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Nebraska Baseball Player Leighton Banjoff Running During Columbia Game
Photo Credit: Eric Francis

‘Movable Parts’ Part of the Plan for the Huskers This Season

February 01, 2021

Leighton Banjoff will be playing first base for the Nebraska baseball team this spring.

Or in the outfield.

Or third base.

Or wherever he’s needed.

“He was a high school shortstop (who) came here thinking he was going to play mainly the outfield,” said Husker Coach Will Bolt, who has revised the plan for Banjoff.

“In the infield, you want to have as many guys that can play shortstop as possible because those guys typically can go pick up another position . . . Banjoff being one of those.”

At 6-foot-1, Banjoff “may not be the tallest guy” as first basemen go, Bolt said. “But he’s going to make up for it in some other ways, so we have some moving pieces.”

That’s what Bolt wants in the infield, “movable pieces.”

And Nebraska’s 2021 roster provides that.

Banjoff earned Freshman All-America recognition from Collegiate Baseball for his play in the brief 2020 season. He led the Huskers with a .341 batting average, hit three home runs and drove in 13. He started 13 of the 15 games, including eight as the designated hitter.

The other starts were at third base and left field.

He was a moving piece in the making.

“As of right now, I’ll be playing first base,” Banjoff said during a Zoom news conference before Nebraska’s first practice on Friday.

As Bolt said, he’s “a little smaller guy there than guys in the past,” said Banjoff. But he’s “been working hard. It’s been a challenge a little bit, learning the new position . . . Coach Bolt told me we have a very versatile team, so maybe he wants to get another guy in at first base (sometimes) and I go to the outfield or play third, or whatever is called upon me, I’m ready for it.”

Having “movable parts” such as Banjoff allows Bolt to adjust the batting order according to the opposing pitcher. Banjoff could move to the outfield to allow another right-handed hitting first baseman in the lineup. Gunner Hellstrom, for example, could play first base.

Hellstrom, a senior, is primarily a catcher, a right-handed hitter, a movable piece.

Luke Roskam, also a senior who opted to return, is another catcher who could play first base. He’s a left-handed batter. “In a year like this where you never know what might happen with COVID protocols and that kind of thing, versatility is a big deal,” said Bolt.

Banjoff can speak with unpleasant first-hand knowledge of COVID-19. A positive test on New Year’s forced him to quarantine. He just rejoined his teammates last week.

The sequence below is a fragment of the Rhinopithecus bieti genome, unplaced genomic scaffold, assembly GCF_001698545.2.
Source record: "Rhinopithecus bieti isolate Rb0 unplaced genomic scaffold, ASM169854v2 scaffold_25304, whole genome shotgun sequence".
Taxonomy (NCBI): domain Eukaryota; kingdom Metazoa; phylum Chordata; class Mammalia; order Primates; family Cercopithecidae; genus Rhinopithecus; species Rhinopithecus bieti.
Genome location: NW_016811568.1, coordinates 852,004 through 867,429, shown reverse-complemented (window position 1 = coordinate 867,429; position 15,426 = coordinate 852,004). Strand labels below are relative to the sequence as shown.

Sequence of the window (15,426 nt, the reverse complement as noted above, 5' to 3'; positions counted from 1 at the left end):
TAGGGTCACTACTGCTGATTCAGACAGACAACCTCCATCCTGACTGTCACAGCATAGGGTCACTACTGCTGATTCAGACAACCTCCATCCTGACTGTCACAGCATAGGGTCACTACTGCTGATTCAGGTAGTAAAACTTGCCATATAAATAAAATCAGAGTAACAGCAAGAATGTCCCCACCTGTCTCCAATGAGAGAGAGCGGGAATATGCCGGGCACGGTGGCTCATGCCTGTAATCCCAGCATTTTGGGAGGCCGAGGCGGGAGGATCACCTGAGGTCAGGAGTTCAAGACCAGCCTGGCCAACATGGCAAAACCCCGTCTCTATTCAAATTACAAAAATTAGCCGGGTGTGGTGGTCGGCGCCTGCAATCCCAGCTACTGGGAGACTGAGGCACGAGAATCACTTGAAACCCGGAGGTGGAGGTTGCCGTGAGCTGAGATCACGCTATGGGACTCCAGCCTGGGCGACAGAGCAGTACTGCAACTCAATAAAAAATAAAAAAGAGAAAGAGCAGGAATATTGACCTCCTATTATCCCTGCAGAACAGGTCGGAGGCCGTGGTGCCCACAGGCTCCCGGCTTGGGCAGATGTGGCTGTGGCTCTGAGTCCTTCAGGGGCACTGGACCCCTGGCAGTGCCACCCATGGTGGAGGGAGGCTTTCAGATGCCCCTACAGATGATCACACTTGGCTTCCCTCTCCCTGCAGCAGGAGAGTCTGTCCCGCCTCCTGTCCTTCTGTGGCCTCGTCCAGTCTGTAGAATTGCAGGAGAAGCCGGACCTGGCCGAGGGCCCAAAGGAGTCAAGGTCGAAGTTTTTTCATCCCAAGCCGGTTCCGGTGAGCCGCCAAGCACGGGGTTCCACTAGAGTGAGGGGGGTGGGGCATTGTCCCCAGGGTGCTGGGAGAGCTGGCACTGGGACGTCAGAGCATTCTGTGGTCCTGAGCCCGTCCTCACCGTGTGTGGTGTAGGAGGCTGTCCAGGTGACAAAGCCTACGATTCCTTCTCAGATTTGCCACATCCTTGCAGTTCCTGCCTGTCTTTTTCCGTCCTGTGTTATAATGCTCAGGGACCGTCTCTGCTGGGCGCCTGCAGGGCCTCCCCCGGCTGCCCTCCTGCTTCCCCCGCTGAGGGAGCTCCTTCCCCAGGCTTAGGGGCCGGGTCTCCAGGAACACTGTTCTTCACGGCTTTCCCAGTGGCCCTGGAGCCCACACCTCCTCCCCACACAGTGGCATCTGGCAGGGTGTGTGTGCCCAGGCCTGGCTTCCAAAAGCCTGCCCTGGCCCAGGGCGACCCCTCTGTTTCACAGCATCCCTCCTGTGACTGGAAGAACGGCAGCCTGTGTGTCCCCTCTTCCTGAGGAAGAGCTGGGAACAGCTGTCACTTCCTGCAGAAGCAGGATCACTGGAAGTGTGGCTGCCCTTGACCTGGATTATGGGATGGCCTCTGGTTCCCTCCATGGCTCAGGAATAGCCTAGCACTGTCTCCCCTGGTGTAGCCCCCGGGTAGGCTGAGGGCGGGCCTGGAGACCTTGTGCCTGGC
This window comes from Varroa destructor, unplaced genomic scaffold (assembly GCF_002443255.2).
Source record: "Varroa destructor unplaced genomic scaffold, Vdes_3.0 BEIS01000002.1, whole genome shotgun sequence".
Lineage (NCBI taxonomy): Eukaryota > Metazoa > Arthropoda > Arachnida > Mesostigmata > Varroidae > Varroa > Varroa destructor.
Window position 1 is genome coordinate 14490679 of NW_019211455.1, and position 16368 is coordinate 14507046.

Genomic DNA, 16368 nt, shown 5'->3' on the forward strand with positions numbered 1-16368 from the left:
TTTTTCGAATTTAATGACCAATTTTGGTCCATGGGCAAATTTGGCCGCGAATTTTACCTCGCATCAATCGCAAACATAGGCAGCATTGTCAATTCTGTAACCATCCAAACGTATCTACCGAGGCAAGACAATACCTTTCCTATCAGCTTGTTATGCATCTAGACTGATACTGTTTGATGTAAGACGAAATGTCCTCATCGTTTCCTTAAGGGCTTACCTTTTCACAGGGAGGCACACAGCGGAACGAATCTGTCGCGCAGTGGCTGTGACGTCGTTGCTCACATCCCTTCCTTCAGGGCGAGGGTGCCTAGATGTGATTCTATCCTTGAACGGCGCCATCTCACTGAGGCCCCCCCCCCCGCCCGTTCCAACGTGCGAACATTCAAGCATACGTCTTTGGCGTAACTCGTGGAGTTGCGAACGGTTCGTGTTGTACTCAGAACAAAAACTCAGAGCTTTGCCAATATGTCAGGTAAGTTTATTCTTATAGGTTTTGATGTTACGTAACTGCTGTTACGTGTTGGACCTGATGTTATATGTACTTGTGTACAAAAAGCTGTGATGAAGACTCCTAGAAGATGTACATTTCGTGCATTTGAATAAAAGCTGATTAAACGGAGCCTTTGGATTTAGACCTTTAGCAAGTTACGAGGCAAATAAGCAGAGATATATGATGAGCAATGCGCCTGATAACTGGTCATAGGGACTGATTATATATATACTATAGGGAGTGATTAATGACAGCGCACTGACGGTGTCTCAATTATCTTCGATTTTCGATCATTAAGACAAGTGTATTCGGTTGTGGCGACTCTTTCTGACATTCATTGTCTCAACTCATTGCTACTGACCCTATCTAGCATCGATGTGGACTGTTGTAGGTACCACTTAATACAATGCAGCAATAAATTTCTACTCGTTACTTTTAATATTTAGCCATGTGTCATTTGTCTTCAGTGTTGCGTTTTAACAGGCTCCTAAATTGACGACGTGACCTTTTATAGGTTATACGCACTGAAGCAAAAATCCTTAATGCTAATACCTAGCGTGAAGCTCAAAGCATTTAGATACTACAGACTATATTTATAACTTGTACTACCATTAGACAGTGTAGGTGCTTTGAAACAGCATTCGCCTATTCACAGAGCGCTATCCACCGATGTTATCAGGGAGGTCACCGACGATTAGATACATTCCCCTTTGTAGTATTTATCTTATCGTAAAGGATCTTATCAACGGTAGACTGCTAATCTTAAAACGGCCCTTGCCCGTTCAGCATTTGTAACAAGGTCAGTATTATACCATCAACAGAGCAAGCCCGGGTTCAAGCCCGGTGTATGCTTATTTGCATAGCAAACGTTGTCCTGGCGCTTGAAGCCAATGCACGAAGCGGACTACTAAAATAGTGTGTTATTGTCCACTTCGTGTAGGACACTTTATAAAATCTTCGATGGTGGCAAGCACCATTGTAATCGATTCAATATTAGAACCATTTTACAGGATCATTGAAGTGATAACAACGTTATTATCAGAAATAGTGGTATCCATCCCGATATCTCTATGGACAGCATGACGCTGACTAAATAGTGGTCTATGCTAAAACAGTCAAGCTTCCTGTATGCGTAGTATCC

“It was kind of a little weird,” he said. “I really didn’t have any other symptoms besides a runny nose, and yeah, I tested positive. The following days I lost my taste and smell. But besides that, nothing . . . all my doctor’s appointments and everything checked out.”

Being out for a couple of weeks “kinda sucked, being away from the team, sitting in a dark room, alone, by yourself, (to) find things to do,” Banjoff said. But “I prepared well this offseason, got after it back home in Ohio, and I don’t really think it was that much of a setback.”

Banjoff is from Sheffield Village, Ohio. During his career at Elyria Catholic High School, he batted .483 with 10 home runs, 90 runs-batted-in and 84 stolen bases.

Though his freshman season at Nebraska was cut short, Banjoff has already taken a leadership role, according to Bolt. “He’s just one of those guys that all his teammates look to because he’s going to be one of the harder workers on the team,” said Bolt. “And he’s going to put everything he’s got into everything he does. Whether that’s defense, whether it’s base running, asking him to lay down a bunt.

“He’s just the ultimate team player, so by virtue of having those attributes, guys are going to look to him. A lot of people talk about leading by example. Very few actually do it.”

In addition to leading by example, Banjoff is “not afraid to speak up,” Bolt said. “He gives us a good presence in the infield at first base because he does a lot of those things.”

At first base, or in the outfield, or wherever, a movable piece, who helps move those around him.

“He’s going to kind of command focus from his teammates,” said Bolt.

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